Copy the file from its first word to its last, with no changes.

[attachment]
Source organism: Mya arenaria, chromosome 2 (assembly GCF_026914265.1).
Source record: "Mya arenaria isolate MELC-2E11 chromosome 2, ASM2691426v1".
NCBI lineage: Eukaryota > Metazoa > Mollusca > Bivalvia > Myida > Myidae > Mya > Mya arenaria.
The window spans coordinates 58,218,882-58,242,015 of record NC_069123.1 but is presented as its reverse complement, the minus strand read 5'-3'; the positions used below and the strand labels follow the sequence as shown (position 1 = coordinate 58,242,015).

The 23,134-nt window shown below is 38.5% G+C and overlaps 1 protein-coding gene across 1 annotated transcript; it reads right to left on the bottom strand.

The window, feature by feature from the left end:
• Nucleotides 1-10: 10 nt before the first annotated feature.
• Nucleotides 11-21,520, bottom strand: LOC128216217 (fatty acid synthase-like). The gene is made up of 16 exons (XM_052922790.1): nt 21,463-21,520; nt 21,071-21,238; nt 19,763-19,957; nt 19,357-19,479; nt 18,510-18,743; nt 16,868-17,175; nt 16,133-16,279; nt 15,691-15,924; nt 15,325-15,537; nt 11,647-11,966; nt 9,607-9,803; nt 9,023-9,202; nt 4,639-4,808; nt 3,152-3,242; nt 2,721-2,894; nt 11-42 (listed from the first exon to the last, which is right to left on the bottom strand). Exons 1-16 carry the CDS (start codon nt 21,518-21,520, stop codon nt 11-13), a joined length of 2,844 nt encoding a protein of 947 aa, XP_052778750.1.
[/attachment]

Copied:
Source organism: Mya arenaria, chromosome 2 (assembly GCF_026914265.1).
Source record: "Mya arenaria isolate MELC-2E11 chromosome 2, ASM2691426v1".
NCBI lineage: Eukaryota > Metazoa > Mollusca > Bivalvia > Myida > Myidae > Mya > Mya arenaria.
The window spans coordinates 58,218,882-58,242,015 of record NC_069123.1 but is presented as its reverse complement, the minus strand read 5'-3'; the positions used below and the strand labels follow the sequence as shown (position 1 = coordinate 58,242,015).

The 23,134-nt window shown below is 38.5% G+C and overlaps 1 protein-coding gene across 1 annotated transcript; it reads right to left on the bottom strand.

The window, feature by feature from the left end:
• Nucleotides 1-10: 10 nt before the first annotated feature.
• Nucleotides 11-21,520, bottom strand: LOC128216217 (fatty acid synthase-like). The gene is made up of 16 exons (XM_052922790.1): nt 21,463-21,520; nt 21,071-21,238; nt 19,763-19,957; nt 19,357-19,479; nt 18,510-18,743; nt 16,868-17,175; nt 16,133-16,279; nt 15,691-15,924; nt 15,325-15,537; nt 11,647-11,966; nt 9,607-9,803; nt 9,023-9,202; nt 4,639-4,808; nt 3,152-3,242; nt 2,721-2,894; nt 11-42 (listed from the first exon to the last, which is right to left on the bottom strand). Exons 1-16 carry the CDS (start codon nt 21,518-21,520, stop codon nt 11-13), a joined length of 2,844 nt encoding a protein of 947 aa, XP_052778750.1.